Adjusted savings: particulate emission damage (current US$)
Definition: Particulate emissions damage is the damage due to exposure of a country's population to ambient concentrations of particulates measuring less than 2.5 microns in diameter (PM2.5), ambient ozone pollution, and indoor concentrations of PM2.5 in households cooking with solid fuels. Damages are calculated as foregone labor income due to premature death. Estimates of health impacts from the Global Burden of Disease Study 2015 are for 1990, 1995, 2000, 2005, 2010, and 2015. Data for other years have been extrapolated from trends in mortality rates.
Description: The map below shows how Adjusted savings: particulate emission damage (current US$) varies by country. The shade of the country corresponds to the magnitude of the indicator. The darker the shade, the higher the value. The country with the highest value in the world is China, with a value of 45,128,200,000.00. The country with the lowest value in the world is St. Vincent and the Grenadines, with a value of 1,258,998.00.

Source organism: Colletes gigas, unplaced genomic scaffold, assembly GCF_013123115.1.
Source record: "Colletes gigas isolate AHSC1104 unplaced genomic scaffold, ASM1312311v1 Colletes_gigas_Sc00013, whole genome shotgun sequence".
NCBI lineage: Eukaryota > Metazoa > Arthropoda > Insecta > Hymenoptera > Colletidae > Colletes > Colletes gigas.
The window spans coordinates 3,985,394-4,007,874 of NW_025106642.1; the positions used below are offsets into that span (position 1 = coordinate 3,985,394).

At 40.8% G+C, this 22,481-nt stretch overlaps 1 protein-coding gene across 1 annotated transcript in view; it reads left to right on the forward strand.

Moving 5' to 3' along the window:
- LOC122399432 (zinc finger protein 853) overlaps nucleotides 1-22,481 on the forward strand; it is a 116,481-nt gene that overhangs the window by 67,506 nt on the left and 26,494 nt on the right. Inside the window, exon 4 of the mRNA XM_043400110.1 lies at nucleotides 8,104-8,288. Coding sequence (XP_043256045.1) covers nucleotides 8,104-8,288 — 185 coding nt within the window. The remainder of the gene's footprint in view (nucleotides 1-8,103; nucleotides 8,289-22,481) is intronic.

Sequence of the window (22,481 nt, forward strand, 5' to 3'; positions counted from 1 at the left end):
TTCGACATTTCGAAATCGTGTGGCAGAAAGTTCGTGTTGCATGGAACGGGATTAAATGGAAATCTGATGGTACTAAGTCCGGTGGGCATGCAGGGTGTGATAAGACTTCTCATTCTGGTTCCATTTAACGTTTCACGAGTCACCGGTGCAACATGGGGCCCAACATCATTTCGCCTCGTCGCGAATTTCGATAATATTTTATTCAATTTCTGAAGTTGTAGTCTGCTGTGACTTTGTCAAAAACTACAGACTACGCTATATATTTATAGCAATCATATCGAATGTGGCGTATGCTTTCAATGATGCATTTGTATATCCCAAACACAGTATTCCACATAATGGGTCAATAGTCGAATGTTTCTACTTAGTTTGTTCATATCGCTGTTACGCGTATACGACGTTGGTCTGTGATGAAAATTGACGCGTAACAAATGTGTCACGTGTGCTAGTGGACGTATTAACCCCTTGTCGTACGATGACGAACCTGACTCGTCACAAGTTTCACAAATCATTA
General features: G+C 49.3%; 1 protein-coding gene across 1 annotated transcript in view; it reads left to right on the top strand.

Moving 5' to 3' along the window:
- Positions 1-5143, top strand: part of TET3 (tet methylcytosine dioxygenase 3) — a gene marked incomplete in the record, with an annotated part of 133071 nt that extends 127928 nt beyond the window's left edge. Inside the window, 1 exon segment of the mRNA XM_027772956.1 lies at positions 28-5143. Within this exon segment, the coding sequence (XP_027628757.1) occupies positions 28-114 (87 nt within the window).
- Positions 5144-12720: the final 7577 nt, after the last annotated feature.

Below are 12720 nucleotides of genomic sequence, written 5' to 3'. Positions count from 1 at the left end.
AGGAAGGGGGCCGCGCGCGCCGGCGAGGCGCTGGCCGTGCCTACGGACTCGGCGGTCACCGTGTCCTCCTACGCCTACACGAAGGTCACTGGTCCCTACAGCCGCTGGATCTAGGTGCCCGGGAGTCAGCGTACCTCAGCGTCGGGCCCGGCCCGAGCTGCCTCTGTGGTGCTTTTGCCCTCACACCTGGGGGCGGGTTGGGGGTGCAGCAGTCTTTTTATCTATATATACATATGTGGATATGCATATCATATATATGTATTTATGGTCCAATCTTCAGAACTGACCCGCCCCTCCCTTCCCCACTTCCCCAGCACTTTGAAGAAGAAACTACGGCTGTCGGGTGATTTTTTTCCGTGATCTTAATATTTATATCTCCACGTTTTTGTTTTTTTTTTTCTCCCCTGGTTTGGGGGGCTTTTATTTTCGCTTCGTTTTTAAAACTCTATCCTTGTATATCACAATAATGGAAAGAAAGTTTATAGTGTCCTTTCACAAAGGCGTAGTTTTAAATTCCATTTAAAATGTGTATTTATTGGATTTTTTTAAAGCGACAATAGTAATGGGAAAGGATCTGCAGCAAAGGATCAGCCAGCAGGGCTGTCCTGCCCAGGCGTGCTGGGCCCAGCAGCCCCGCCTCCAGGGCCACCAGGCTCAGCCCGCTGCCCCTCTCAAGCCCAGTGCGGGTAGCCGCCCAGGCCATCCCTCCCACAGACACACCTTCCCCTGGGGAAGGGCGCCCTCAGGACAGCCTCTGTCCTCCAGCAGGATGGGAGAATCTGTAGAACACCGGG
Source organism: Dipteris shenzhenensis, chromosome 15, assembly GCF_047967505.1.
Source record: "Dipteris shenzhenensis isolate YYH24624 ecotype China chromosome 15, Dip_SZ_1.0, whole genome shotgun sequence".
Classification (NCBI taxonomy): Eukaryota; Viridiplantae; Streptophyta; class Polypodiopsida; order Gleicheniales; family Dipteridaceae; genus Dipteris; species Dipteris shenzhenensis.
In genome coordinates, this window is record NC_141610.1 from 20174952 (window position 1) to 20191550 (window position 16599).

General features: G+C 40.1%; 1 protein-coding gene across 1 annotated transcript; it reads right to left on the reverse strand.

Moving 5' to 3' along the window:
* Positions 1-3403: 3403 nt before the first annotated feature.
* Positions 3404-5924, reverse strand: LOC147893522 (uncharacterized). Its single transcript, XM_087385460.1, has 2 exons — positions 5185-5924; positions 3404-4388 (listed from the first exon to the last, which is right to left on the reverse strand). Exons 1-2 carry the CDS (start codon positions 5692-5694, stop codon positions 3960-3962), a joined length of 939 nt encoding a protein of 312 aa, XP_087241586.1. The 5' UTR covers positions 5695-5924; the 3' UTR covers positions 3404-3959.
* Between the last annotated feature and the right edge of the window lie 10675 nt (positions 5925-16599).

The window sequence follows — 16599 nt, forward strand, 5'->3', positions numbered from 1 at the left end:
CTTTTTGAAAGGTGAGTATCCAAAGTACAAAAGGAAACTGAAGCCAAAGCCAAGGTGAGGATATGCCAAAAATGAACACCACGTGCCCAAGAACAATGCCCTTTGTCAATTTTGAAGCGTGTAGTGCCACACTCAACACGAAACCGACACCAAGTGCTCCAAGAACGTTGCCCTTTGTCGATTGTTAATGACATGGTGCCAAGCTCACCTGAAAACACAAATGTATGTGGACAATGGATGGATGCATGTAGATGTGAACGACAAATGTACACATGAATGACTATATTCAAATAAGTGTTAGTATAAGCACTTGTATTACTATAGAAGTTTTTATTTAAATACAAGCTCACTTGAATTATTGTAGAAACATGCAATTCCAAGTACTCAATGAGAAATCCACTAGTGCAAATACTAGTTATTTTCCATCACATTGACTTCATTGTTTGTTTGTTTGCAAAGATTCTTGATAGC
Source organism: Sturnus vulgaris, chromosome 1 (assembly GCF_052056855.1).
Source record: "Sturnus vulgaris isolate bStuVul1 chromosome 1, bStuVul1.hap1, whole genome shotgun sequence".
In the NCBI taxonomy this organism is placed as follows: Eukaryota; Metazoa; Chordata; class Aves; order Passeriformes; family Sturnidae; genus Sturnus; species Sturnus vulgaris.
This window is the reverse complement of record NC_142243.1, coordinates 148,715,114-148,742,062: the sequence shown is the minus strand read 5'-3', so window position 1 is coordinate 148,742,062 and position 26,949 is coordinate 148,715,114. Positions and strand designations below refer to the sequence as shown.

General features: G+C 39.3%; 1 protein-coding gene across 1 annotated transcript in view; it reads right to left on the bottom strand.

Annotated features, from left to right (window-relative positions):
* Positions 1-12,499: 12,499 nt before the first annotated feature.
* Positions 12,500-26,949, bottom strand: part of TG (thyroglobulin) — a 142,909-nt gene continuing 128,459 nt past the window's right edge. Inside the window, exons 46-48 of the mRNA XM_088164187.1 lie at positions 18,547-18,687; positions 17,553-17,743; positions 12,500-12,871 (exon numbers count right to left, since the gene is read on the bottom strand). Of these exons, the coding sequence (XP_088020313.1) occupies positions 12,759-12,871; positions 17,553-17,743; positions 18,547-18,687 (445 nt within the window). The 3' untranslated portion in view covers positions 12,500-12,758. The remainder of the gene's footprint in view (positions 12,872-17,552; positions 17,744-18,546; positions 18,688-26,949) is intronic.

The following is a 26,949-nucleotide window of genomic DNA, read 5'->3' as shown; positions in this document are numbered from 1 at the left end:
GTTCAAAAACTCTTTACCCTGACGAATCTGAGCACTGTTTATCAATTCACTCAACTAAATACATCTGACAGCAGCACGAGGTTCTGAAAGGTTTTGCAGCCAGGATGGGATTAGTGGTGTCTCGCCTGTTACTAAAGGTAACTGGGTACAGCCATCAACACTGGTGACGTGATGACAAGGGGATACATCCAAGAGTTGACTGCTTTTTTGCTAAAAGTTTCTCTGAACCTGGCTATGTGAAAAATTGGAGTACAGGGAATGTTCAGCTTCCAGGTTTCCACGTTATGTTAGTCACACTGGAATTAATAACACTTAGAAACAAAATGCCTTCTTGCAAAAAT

Source: Data on health impacts from exposure to ambient PM2.5 pollution and household air pollution are from the Global Burden of Disease 2015 study. Data are provided by the Institute for Health Metrics and Evaluation at the University of Washington, Seattle.